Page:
I think our experience has proven that is true. They have never been used. There was one attempt but ultimately, it was not used. I think we now know that the Criminal Code of Canada deals with these kinds of situations effectively. I think that is the way we need to go. We need to make sure that the Criminal Code in that process is effective.

Anti-terrorism ActOrders of the Day

6:30 p.m.


The Acting Speaker Conservative Royal Galipeau

It being 6:30 p.m., pursuant to order made on Thursday, February 22, 2007, all questions necessary to dispose of the motion now before the House are deemed put and the recorded division deemed requested and deferred until Tuesday, February 27, 2007 at 5:30 p.m.

A motion to adjourn the House under Standing Order 38 deemed to have been moved.

6:30 p.m.


Dan McTeague Liberal Pickering—Scarborough East, ON

Mr. Speaker, I want a response to my question of February 19. When responding to my question on the wrongful imprisonment of Ms. Brenda Martin, the Minister of Foreign Affairs said that his department “waived the embassy's standard fee that was normally applied in cases like this”. What was the minister talking about? I have absolutely no idea what the minister was referring to. Obviously he did not understand my question. It had nothing to do with fees being charged or waived. Quite frankly, I also do not think many Canadians in Ms. Martin's predicament would be impressed to hear the minister's largesse in waiving departmental service fees, especially if their lives were indeed at risk.

Canada has access, as I demonstrated that day, to the affidavit. It is important that the government get it and that it be deposited with the Mexicans. It really is quite simple. It just needs a bit of leadership.

The Mexican court appears to be playing Ms. Martin for a patsy. The Canadian government can protest to the Mexican government when justice is being denied. This is not interference. It is very much within the right of Canada to do so.

What is equally disturbing about her imprisonment is that the Mexican deputy police chief was released in less than a week last year, a person who had a role in the fraud scheme, while the chef to the mastermind who is cleared of any involvement by a death bed affidavit, still remains in a Mexican prison one year later.

Brenda Martin's mother is also not very impressed with the lack of contact and information she received from the Minister of Foreign Affairs and from officials. Quite to the contrary to the minister's reply that day to my question when he alluded to being in contact with members of the Martin family, Ms. Martin's mother appears to suggest that was not the case. So, is the mother wrong or is the minister?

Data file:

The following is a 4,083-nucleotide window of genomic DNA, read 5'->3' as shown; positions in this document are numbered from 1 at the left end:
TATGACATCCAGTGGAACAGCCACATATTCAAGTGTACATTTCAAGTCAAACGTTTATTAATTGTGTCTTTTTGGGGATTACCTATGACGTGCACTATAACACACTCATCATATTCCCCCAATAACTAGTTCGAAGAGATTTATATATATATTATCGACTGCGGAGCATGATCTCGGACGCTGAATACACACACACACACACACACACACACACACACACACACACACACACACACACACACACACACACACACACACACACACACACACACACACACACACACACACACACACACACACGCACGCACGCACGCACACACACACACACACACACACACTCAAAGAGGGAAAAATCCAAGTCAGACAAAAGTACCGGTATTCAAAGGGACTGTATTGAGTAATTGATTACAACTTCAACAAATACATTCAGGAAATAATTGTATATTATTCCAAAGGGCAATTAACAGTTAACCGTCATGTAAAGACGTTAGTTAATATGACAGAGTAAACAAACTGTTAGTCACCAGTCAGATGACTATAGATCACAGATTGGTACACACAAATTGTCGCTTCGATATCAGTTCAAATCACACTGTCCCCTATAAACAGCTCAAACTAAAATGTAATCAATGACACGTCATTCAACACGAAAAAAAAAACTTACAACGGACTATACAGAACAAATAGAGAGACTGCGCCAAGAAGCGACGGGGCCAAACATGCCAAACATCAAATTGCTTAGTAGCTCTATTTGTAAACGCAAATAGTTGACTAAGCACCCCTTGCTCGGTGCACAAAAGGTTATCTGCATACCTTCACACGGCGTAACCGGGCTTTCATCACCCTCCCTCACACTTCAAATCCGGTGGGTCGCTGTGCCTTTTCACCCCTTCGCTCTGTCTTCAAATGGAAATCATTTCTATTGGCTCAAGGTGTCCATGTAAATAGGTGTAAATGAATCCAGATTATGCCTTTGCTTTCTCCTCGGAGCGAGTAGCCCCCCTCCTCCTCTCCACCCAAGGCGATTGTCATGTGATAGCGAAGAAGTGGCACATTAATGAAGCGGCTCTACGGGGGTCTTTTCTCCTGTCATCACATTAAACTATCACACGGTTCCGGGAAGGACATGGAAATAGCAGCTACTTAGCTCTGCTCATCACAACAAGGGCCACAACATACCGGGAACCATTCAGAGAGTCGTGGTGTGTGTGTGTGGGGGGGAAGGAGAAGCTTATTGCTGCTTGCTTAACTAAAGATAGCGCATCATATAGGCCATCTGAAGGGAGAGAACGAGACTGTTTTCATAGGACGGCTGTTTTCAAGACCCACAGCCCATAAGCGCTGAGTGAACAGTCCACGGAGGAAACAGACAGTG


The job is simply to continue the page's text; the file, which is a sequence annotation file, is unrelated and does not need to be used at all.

Is it too much to ask the minister to get the appropriate affidavit to the Mexican authorities and get Brenda Martin out of prison now, or does the minister want to get paid for something first? Brenda is down to 100 pounds. She is physically ill and is mentally distraught. Does the minister intend to help this woman before she ends up dead?

There are a number of other cases that we should be bringing to bear this evening. There are other Canadians this evening who are in dire need. Mr. el-Attar in Egypt has been accused of spying for Israel. He said he has been subjected to torture. There is the ongoing case of Mr. Celil. We now learn from reports from the Uygur community that the Canadian government suggested that if they want some help in the Celil case, get a lawyer, pay $12,000 and that will help the situation.

With all the photo ops with the Mexican leadership, Canada's foreign affairs minister is no further along in bringing justice to those responsible for the murder of Nancy and Domenic Ianiero. Two women in Thunder Bay live in fear by Canada's inability to convince Mexicans that they were not the ones who killed the Ianieros.

Last week the Minister of Foreign Affairs and the Minister of Public Safety had a golden opportunity to meet with their counterparts, the ministers responsible from Mexico. They could have easily raised the several issues with Mexico. There are obviously many to discuss. I want to point out these are not the only cases that could have been raised.

An affidavit to the Mexican authorities last Thursday could have possibly seen the release of Ms. Martin here and now. It could have also gone a long way in dealing with some of the other issues. Mr. Peter Kimber has been detained in Mexico for over two years in a civil matter. The question is, is it a miscarriage of justice? There are questions now about an unknown minor who is in Texas. We should be looking at these cases as well.

The government is not standing up for Canadians. Conservatives seem to be standing up for their own rhetoric.

6:35 p.m.

Simcoe—Grey Ontario


Helena Guergis ConservativeSecretary of State (Foreign Affairs and International Trade) (Sport)

Mr. Speaker, I would like to thank the hon. member for Pickering—Scarborough East for raising this case.

As the member knows full well, when Canadian citizens find themselves detained or imprisoned abroad, the Government of Canada has a responsibility to ensure that they are treated fairly and afforded due process. While the member opposite attempts to get his face on television at every possible chance to extol his supposed knowledge, the officials at the Department of Foreign Affairs and International Trade use every opportunity available to them to assist their fellow Canadians who find themselves in distress.

Ms. Martin's case has been accorded the same high level of importance and professionalism that we give to all consular cases. Her situation is well known to our consular staff in Mexico and they have provided her with consular assistance from the moment her case was brought to their attention in February 2006.